I just love Jason Reynolds.  When I Was the Greatest took me a bit longer to get into, though.  It is about a boy named Ali and his friends Noodles and Needles.  Ali is a teenage boy living in Brooklyn.  His mom works two jobs to support him and his sister while his dad lives in his car, stealing clothes and selling them.  He was once in jail for armed robbery, but this is not the life Ali wants.  He had a good friend named Noodles who lives next door.  Noodles has a brother with Tourette’s named Needles, and he knits to keeps his ticks under control.  Ali is a loyal friend, and does his best to keep himself and his friends out of trouble.  The three boys go to a party and get themselves into a bad situation, and face tough consequences where they learn several life lessons the hard way.

What I liked about this book is the way Reynolds developed his characters.  The relationship between Needles and Noodles, and Ali’s relationship with them, the frustration Noodles felt with his brother… there’s a backstory to it all, creating people and not just flat characters.  Also, with a gun on the cover, one would expect to read a book about gun violence, but the irony was that the gun in the story wasn’t even loaded.  This isn’t a story about violence, but choices and growth.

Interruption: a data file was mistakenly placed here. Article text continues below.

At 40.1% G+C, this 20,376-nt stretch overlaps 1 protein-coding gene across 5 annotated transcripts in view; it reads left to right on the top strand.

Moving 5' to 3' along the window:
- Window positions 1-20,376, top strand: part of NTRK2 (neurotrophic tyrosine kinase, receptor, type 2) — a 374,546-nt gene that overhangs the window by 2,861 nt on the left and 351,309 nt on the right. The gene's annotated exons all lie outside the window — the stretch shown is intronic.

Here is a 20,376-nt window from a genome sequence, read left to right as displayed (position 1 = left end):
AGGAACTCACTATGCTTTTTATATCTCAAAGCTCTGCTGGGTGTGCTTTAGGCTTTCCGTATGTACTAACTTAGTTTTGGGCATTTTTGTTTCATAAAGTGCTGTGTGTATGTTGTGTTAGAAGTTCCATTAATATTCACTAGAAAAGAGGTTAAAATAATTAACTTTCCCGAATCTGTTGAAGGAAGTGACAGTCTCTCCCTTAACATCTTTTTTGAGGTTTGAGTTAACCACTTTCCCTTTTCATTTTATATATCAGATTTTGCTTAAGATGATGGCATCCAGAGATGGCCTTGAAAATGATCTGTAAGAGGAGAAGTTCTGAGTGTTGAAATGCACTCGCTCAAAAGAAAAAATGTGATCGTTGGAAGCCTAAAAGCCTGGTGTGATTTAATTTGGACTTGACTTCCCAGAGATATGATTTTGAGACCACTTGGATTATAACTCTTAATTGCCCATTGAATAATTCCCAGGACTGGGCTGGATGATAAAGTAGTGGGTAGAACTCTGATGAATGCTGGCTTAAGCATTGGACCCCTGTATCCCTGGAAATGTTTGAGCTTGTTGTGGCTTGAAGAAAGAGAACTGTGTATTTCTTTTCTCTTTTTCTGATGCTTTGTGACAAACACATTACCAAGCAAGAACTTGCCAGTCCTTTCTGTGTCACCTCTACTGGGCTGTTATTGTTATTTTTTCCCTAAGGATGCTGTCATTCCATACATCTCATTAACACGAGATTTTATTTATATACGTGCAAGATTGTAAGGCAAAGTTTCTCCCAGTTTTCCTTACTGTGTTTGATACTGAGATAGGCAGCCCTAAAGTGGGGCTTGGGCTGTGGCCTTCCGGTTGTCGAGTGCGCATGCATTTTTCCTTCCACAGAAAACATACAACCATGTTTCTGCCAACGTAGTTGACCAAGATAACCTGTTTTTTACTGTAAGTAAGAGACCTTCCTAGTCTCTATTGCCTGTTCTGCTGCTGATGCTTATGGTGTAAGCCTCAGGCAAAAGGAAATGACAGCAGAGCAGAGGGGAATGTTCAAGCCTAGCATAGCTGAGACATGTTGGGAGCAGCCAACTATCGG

What I didn’t like about the book was the treatment of Needles.  I have a hard time when someone with a disability is mistreated.

Book 76 of 40

(Book 42 of 2018)

I Am Not Your Perfect Mexican Daughter


I Am Not Your Perfect Mexican Daughter (audiobook and hardcover)

by Erika L. Sanchez